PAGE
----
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HIV/AIDS and Pregnancy

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Summary

If I have HIV, can I pass it on to my baby during pregnancy?

If you are pregnant and have HIV/AIDS,there is a risk of passing HIV to your baby. It can happen in three ways:

  • During pregnancy
  • During childbirth, especially if it is vaginal childbirth. In some cases, your doctor may suggest doing a Cesarean section to lower the risk during childbirth.
  • During breastfeeding

How can I prevent giving HIV to my baby?

You can greatly lower that risk by taking HIV/AIDS medicines. These medicines will also help protect your health. Most HIV medicines are safe to use during pregnancy. They don't usually raise the risk of birth defects. But it is important to talk with your health care provider about the risks and benefits of the different medicines. Together you can decide which medicines are right for you. Then you need to make sure you take your medicines regularly.

Your baby will get HIV/AIDS medicines as soon as possible after birth. The medicines protect your baby from infection from any HIV that passed from you during childbirth. Which medicine your baby gets depends on several factors. These include how much of the virus that is in your blood (called viral load). Your baby will need to take medicines for 4 to 6 weeks. He or she will get several tests to check for HIV over the first few months.

Breast milk can have HIV in it. In the United States, infant formula is safe and readily available. So the Centers for Disease Control and Prevention and the American Academy of Pediatrics recommend that women in the United States who have HIV use formula instead of breastfeeding their babies.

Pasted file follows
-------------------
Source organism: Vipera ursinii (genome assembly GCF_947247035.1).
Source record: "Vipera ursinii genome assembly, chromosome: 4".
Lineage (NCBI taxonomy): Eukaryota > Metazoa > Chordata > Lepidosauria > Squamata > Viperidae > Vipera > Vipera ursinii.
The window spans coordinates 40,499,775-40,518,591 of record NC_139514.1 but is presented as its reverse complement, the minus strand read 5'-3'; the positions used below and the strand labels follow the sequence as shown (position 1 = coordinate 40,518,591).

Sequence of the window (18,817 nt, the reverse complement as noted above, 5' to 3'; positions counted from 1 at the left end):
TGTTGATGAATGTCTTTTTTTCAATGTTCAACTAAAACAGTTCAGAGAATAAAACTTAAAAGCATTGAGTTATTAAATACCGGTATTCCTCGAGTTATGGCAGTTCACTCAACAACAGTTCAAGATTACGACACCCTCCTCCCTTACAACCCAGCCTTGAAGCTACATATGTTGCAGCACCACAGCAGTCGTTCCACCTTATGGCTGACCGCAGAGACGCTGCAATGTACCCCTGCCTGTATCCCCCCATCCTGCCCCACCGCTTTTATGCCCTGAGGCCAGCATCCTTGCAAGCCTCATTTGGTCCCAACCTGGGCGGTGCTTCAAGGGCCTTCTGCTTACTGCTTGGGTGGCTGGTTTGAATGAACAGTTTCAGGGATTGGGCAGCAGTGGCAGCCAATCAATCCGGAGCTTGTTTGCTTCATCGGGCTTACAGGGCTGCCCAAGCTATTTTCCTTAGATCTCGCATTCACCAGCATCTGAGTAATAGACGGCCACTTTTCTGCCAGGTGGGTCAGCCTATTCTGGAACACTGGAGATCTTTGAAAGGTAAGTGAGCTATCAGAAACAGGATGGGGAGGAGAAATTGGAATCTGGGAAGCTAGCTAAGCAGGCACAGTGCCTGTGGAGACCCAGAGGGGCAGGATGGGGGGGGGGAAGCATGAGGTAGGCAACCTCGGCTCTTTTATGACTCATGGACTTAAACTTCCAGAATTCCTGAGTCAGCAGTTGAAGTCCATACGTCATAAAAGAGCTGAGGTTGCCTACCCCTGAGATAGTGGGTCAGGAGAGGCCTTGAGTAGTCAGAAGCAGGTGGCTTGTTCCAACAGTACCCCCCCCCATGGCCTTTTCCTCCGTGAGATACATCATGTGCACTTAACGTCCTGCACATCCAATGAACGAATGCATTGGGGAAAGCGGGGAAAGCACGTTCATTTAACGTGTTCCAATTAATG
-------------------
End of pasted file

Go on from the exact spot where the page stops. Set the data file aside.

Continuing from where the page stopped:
What if I want to get pregnant and my partner has HIV?

If you are trying to get pregnant and your partner does not know whether he has HIV, he should get tested.

If your partner does have HIV and you do not, talk to your doctor about taking PrEP. PrEP stands for pre-exposure prophylaxis.This means taking medicines to prevent HIV. The PrEP helps to protect both you and your baby from HIV.

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Reference Desk

  • Glossary From the National Institutes of Health (HIV.gov; National Institutes of Health, Office of AIDS Research)

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The information on this site should not be used as a substitute for professional medical care or advice. Contact a health care provider if you have questions about your health.